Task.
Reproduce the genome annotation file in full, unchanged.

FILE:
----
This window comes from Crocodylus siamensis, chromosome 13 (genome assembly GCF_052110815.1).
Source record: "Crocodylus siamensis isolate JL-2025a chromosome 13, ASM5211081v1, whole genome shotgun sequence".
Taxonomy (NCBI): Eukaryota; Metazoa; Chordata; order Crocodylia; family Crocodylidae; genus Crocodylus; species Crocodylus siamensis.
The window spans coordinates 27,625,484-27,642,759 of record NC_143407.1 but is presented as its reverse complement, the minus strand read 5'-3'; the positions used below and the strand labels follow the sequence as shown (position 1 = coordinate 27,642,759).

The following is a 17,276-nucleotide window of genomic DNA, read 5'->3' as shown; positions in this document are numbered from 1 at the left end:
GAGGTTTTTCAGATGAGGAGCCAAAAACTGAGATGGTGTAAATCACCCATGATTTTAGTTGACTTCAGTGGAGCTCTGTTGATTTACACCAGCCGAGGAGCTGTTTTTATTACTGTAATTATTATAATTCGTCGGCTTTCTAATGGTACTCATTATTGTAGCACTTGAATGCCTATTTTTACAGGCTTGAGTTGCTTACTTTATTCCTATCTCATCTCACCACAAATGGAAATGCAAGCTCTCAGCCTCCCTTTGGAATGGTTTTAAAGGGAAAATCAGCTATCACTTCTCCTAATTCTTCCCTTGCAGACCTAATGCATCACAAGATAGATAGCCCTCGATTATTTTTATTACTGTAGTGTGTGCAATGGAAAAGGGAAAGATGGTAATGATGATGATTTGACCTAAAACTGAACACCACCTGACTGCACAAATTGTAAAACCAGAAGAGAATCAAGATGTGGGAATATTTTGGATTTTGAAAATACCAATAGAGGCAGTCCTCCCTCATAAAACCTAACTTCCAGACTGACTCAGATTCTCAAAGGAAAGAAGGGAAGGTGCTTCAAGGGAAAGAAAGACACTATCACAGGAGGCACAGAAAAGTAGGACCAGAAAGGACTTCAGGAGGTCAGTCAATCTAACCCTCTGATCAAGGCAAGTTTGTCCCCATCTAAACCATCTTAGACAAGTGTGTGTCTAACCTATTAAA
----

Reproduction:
This window comes from Crocodylus siamensis, chromosome 13 (genome assembly GCF_052110815.1).
Source record: "Crocodylus siamensis isolate JL-2025a chromosome 13, ASM5211081v1, whole genome shotgun sequence".
Taxonomy (NCBI): Eukaryota; Metazoa; Chordata; order Crocodylia; family Crocodylidae; genus Crocodylus; species Crocodylus siamensis.
The window spans coordinates 27,625,484-27,642,759 of record NC_143407.1 but is presented as its reverse complement, the minus strand read 5'-3'; the positions used below and the strand labels follow the sequence as shown (position 1 = coordinate 27,642,759).

The following is a 17,276-nucleotide window of genomic DNA, read 5'->3' as shown; positions in this document are numbered from 1 at the left end:
GAGGTTTTTCAGATGAGGAGCCAAAAACTGAGATGGTGTAAATCACCCATGATTTTAGTTGACTTCAGTGGAGCTCTGTTGATTTACACCAGCCGAGGAGCTGTTTTTATTACTGTAATTATTATAATTCGTCGGCTTTCTAATGGTACTCATTATTGTAGCACTTGAATGCCTATTTTTACAGGCTTGAGTTGCTTACTTTATTCCTATCTCATCTCACCACAAATGGAAATGCAAGCTCTCAGCCTCCCTTTGGAATGGTTTTAAAGGGAAAATCAGCTATCACTTCTCCTAATTCTTCCCTTGCAGACCTAATGCATCACAAGATAGATAGCCCTCGATTATTTTTATTACTGTAGTGTGTGCAATGGAAAAGGGAAAGATGGTAATGATGATGATTTGACCTAAAACTGAACACCACCTGACTGCACAAATTGTAAAACCAGAAGAGAATCAAGATGTGGGAATATTTTGGATTTTGAAAATACCAATAGAGGCAGTCCTCCCTCATAAAACCTAACTTCCAGACTGACTCAGATTCTCAAAGGAAAGAAGGGAAGGTGCTTCAAGGGAAAGAAAGACACTATCACAGGAGGCACAGAAAAGTAGGACCAGAAAGGACTTCAGGAGGTCAGTCAATCTAACCCTCTGATCAAGGCAAGTTTGTCCCCATCTAAACCATCTTAGACAAGTGTGTGTCTAACCTATTAAA